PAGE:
In late 2017, Apple admitted what many had long suspected: It was using software updates to slow down older devices. The company said this throttling was necessary to prevent random shutdowns in devices with older batteries. However, the secrecy around the move and the simple fact that people with slow phones buy new phones fueled the belief that it was a ploy to get people to upgrade.
Batterygate, as the scandal came to be known, led to a class-action lawsuit that was settled earlier this year. Payments are going to be sent out to those affected by the slowdown. Here’s how to know if you deserve one and what you can do to make sure you get it.
Who is eligible?
Anyone in the United States who currently owns or previously owned one or both of the devices below.
- an iPhone 6, 6 Plus, 6s, 6s Plus, and/or SE device that ran iOS 10.2.1 or later before December 21, 2017
- an iPhone 7 or 7 Plus device that ran iOS 11.2 or later before December 21, 2017
How do I file a claim?
A website has been set up to collect claims. You can also exclude yourself from the lawsuit, object to the settlement or attorneys’ charges, and read a bunch of legal documents about the case, if that’s your thing.
If you had more than one affected device, you should file a claim for each one.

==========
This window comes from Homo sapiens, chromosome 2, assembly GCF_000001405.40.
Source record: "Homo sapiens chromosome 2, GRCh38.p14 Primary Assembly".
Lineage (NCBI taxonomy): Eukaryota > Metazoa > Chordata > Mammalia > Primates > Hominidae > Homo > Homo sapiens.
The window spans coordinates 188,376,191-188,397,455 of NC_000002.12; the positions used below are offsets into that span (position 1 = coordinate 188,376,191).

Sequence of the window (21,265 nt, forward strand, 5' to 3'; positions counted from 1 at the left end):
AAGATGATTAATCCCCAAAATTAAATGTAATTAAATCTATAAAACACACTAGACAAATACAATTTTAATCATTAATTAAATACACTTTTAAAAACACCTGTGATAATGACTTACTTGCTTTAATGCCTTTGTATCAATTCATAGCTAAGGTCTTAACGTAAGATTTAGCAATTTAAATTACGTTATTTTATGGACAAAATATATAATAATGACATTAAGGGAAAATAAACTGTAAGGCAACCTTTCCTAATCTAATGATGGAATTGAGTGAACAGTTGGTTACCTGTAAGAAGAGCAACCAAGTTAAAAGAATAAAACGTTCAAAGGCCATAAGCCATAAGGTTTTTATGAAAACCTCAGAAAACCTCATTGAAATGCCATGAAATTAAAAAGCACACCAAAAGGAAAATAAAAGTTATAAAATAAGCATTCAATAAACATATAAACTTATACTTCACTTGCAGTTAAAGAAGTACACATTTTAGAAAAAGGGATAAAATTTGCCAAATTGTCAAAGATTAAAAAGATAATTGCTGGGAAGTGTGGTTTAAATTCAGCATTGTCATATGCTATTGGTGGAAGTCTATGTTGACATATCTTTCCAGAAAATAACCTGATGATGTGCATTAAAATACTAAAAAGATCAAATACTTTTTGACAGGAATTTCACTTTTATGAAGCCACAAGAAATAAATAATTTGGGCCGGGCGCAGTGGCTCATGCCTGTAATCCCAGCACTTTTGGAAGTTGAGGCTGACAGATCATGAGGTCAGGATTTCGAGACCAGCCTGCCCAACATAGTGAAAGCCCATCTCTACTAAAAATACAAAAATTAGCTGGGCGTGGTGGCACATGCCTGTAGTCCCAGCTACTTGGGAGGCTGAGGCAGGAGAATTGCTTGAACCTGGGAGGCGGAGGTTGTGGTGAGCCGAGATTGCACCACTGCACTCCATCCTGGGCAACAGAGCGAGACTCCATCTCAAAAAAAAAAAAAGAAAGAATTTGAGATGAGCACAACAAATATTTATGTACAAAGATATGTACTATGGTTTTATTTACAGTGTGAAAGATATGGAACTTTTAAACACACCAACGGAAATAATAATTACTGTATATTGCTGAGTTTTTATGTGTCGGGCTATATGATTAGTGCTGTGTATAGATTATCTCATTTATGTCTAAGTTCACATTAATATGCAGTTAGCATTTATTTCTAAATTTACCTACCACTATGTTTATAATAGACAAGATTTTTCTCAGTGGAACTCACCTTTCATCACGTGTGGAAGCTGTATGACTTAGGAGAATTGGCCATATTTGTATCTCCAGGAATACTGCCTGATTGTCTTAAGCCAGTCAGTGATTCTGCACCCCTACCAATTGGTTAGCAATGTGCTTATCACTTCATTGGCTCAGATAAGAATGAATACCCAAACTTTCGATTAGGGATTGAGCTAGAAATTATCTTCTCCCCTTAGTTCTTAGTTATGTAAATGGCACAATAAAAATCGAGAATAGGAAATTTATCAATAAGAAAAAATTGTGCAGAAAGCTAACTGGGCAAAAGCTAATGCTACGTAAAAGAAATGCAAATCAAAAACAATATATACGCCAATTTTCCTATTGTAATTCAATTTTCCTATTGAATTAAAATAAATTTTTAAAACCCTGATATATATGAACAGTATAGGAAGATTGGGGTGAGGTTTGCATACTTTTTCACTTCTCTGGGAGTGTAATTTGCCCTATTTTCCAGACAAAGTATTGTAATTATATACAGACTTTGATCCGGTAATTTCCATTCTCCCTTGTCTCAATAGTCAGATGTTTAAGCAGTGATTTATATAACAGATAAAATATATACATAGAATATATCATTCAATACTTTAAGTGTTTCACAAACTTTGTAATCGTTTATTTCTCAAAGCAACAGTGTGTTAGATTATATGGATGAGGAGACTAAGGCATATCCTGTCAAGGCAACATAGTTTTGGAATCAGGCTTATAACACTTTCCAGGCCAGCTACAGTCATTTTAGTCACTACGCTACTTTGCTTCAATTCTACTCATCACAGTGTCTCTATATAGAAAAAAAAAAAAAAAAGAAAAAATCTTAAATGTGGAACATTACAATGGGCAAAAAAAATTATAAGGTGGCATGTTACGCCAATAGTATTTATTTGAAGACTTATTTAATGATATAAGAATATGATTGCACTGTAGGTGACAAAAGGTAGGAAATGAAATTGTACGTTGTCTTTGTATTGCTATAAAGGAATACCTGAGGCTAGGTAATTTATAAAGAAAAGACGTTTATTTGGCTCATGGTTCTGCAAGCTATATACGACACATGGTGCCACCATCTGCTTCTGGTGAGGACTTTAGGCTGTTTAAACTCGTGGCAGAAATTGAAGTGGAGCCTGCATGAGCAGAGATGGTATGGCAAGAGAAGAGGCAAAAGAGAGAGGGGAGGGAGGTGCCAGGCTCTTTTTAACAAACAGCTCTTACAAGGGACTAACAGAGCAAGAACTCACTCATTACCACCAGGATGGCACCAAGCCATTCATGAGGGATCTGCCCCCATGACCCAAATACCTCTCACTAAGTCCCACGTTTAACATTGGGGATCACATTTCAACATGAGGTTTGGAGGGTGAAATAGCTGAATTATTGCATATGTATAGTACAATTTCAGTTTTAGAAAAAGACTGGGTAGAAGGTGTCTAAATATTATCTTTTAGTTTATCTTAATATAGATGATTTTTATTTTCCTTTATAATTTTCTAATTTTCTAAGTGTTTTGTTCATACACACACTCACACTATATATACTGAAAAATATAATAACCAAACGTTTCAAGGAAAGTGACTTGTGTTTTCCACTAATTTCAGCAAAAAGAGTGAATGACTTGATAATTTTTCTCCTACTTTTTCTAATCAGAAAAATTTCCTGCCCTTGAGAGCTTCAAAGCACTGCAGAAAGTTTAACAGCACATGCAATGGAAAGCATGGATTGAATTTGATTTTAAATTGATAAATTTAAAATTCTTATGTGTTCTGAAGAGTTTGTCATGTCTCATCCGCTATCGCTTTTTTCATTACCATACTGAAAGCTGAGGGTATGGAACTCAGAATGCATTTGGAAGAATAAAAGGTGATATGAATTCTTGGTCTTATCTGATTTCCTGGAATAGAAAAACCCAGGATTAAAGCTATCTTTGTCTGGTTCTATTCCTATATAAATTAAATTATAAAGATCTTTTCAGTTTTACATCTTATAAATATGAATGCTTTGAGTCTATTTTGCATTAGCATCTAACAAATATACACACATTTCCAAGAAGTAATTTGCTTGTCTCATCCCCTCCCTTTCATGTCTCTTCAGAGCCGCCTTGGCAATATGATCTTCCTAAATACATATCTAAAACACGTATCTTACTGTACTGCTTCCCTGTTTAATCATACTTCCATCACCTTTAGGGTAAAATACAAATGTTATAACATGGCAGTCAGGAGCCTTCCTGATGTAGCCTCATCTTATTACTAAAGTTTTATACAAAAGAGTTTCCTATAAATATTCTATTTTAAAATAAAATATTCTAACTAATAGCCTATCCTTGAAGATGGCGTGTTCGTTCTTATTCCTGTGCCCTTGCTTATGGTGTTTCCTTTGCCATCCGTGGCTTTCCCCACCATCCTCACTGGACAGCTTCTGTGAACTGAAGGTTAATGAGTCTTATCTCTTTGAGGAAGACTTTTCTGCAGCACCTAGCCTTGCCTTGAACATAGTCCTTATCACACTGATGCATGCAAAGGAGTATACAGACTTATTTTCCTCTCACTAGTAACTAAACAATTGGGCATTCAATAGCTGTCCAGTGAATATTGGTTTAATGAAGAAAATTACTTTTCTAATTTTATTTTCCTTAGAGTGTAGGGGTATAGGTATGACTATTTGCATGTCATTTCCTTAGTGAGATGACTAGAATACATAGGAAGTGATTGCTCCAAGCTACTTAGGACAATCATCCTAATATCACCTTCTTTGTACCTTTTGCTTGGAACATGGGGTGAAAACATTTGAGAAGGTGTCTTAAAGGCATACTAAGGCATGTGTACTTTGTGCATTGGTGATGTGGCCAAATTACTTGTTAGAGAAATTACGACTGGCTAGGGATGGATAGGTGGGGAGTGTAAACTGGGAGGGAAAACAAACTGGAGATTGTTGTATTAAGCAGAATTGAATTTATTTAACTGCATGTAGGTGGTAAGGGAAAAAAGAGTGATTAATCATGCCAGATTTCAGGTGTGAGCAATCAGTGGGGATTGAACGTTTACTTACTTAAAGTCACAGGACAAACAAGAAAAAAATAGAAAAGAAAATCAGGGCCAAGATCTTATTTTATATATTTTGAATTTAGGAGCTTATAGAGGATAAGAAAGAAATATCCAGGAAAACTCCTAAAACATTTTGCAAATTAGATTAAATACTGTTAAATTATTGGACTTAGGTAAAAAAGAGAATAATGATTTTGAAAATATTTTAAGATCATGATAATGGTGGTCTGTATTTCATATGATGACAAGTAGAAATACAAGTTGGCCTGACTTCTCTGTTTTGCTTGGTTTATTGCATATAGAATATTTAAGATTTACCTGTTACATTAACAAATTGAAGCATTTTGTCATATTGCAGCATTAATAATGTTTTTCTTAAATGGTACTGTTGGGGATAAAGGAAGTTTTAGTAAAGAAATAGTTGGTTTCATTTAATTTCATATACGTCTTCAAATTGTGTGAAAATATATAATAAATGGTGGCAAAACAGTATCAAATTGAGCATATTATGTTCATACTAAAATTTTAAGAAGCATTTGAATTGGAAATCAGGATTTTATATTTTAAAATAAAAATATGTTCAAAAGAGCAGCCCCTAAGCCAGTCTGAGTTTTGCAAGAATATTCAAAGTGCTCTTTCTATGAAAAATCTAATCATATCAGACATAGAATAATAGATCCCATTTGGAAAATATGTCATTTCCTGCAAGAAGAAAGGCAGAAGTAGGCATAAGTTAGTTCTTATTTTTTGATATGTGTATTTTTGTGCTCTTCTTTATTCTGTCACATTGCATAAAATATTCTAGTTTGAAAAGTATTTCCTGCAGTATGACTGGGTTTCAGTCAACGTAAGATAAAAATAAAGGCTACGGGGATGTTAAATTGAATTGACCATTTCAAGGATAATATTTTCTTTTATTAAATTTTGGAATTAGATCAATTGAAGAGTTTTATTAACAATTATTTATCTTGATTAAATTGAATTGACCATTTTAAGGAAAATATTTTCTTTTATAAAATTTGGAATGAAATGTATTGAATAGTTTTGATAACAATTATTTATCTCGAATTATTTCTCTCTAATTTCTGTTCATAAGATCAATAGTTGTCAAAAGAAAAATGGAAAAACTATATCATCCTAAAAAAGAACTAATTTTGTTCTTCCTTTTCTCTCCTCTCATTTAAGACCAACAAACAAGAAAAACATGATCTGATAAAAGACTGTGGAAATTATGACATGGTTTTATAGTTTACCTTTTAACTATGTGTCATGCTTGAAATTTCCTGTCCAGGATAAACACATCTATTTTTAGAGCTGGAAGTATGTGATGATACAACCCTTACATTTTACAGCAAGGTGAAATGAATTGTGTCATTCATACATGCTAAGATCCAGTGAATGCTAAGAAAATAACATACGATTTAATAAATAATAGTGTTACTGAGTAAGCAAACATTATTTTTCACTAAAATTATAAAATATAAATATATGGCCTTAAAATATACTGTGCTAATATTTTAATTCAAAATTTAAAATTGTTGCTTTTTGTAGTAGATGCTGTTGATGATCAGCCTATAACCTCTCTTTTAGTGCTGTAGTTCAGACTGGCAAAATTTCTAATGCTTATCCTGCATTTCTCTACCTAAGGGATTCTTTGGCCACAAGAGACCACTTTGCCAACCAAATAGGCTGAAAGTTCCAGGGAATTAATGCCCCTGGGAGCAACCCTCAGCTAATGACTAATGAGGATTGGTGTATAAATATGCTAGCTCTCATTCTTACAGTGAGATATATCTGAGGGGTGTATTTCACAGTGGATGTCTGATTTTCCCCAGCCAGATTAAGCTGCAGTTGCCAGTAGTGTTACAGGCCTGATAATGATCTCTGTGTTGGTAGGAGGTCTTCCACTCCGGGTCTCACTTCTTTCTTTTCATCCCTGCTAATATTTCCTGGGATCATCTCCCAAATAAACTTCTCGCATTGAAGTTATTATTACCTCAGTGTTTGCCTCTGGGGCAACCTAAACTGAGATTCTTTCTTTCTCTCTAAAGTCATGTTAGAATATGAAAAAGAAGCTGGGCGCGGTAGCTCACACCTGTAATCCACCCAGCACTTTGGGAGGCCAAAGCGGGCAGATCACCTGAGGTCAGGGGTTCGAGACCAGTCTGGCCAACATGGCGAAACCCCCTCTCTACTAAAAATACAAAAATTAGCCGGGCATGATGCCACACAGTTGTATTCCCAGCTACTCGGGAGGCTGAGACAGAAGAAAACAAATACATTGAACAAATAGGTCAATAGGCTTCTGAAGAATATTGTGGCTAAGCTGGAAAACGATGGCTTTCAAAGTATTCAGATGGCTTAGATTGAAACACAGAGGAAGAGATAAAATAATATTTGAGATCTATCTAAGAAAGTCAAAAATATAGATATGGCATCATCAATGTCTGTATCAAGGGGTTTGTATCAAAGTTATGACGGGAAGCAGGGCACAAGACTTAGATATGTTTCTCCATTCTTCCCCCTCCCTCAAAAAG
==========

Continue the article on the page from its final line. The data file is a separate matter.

Claims must be received by October 6.
How am I supposed to remember which phone I had three years ago?
You don’t have to! The website has a tool that lets you look up your old phones using your Apple ID (the email address associated with your Apple account) and contact information. It does require you to select the model you think you had, but there are only seven options so trial-and-error won’t take too long.
How much money are we talking about?
Apple agreed to pay out a minimum of $310 million and a maximum of $500 million. That should work out to about $25 per device, though that amount could go up (if there are fewer claims than expected) or down (if there are more claims than expected).
When will I get paid?
The settlement has yet to be approved by a judge, and there’s a final hearing scheduled for December 4. Assuming that a judge signs off then and there are no appeals, payments will start going out “promptly” via direct deposit and paper checks, which you can choose when you file a claim.